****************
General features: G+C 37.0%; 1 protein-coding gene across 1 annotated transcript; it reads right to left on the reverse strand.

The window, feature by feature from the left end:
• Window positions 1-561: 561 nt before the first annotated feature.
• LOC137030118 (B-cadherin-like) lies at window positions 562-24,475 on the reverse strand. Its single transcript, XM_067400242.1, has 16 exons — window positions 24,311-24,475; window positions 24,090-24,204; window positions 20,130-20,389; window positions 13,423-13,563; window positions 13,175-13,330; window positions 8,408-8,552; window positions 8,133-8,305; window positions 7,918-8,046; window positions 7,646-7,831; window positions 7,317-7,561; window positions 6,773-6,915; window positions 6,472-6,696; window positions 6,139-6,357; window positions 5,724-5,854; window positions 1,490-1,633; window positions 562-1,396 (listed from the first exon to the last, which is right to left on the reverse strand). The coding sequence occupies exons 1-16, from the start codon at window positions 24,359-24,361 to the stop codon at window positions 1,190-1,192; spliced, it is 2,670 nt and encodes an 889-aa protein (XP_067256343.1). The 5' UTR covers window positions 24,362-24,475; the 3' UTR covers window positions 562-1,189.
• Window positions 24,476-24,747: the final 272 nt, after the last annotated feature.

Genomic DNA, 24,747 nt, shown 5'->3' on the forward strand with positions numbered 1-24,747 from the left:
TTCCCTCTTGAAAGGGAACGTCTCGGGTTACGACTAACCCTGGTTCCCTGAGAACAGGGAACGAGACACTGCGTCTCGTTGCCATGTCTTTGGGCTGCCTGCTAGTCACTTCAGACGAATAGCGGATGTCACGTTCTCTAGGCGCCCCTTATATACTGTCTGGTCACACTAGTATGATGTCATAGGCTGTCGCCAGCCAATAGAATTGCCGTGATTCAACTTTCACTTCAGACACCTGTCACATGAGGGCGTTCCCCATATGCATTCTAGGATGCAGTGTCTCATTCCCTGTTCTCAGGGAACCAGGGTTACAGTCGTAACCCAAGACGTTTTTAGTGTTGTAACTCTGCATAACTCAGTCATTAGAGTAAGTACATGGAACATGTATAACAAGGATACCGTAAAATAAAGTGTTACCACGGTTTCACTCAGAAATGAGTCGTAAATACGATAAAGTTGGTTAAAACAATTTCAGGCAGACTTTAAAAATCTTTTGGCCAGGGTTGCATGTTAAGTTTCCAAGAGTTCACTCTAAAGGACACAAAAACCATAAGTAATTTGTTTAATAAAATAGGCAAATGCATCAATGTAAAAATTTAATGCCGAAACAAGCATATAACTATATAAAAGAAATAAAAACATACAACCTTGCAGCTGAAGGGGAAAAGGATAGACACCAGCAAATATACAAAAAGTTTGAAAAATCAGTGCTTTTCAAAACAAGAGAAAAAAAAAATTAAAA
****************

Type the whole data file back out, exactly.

General features: G+C 37.0%; 1 protein-coding gene across 1 annotated transcript; it reads right to left on the reverse strand.

The window, feature by feature from the left end:
• Window positions 1-561: 561 nt before the first annotated feature.
• LOC137030118 (B-cadherin-like) lies at window positions 562-24,475 on the reverse strand. Its single transcript, XM_067400242.1, has 16 exons — window positions 24,311-24,475; window positions 24,090-24,204; window positions 20,130-20,389; window positions 13,423-13,563; window positions 13,175-13,330; window positions 8,408-8,552; window positions 8,133-8,305; window positions 7,918-8,046; window positions 7,646-7,831; window positions 7,317-7,561; window positions 6,773-6,915; window positions 6,472-6,696; window positions 6,139-6,357; window positions 5,724-5,854; window positions 1,490-1,633; window positions 562-1,396 (listed from the first exon to the last, which is right to left on the reverse strand). The coding sequence occupies exons 1-16, from the start codon at window positions 24,359-24,361 to the stop codon at window positions 1,190-1,192; spliced, it is 2,670 nt and encodes an 889-aa protein (XP_067256343.1). The 5' UTR covers window positions 24,362-24,475; the 3' UTR covers window positions 562-1,189.
• Window positions 24,476-24,747: the final 272 nt, after the last annotated feature.

Genomic DNA, 24,747 nt, shown 5'->3' on the forward strand with positions numbered 1-24,747 from the left:
TTCCCTCTTGAAAGGGAACGTCTCGGGTTACGACTAACCCTGGTTCCCTGAGAACAGGGAACGAGACACTGCGTCTCGTTGCCATGTCTTTGGGCTGCCTGCTAGTCACTTCAGACGAATAGCGGATGTCACGTTCTCTAGGCGCCCCTTATATACTGTCTGGTCACACTAGTATGATGTCATAGGCTGTCGCCAGCCAATAGAATTGCCGTGATTCAACTTTCACTTCAGACACCTGTCACATGAGGGCGTTCCCCATATGCATTCTAGGATGCAGTGTCTCATTCCCTGTTCTCAGGGAACCAGGGTTACAGTCGTAACCCAAGACGTTTTTAGTGTTGTAACTCTGCATAACTCAGTCATTAGAGTAAGTACATGGAACATGTATAACAAGGATACCGTAAAATAAAGTGTTACCACGGTTTCACTCAGAAATGAGTCGTAAATACGATAAAGTTGGTTAAAACAATTTCAGGCAGACTTTAAAAATCTTTTGGCCAGGGTTGCATGTTAAGTTTCCAAGAGTTCACTCTAAAGGACACAAAAACCATAAGTAATTTGTTTAATAAAATAGGCAAATGCATCAATGTAAAAATTTAATGCCGAAACAAGCATATAACTATATAAAAGAAATAAAAACATACAACCTTGCAGCTGAAGGGGAAAAGGATAGACACCAGCAAATATACAAAAAGTTTGAAAAATCAGTGCTTTTCAAAACAAGAGAAAAAAAAAATTAAAA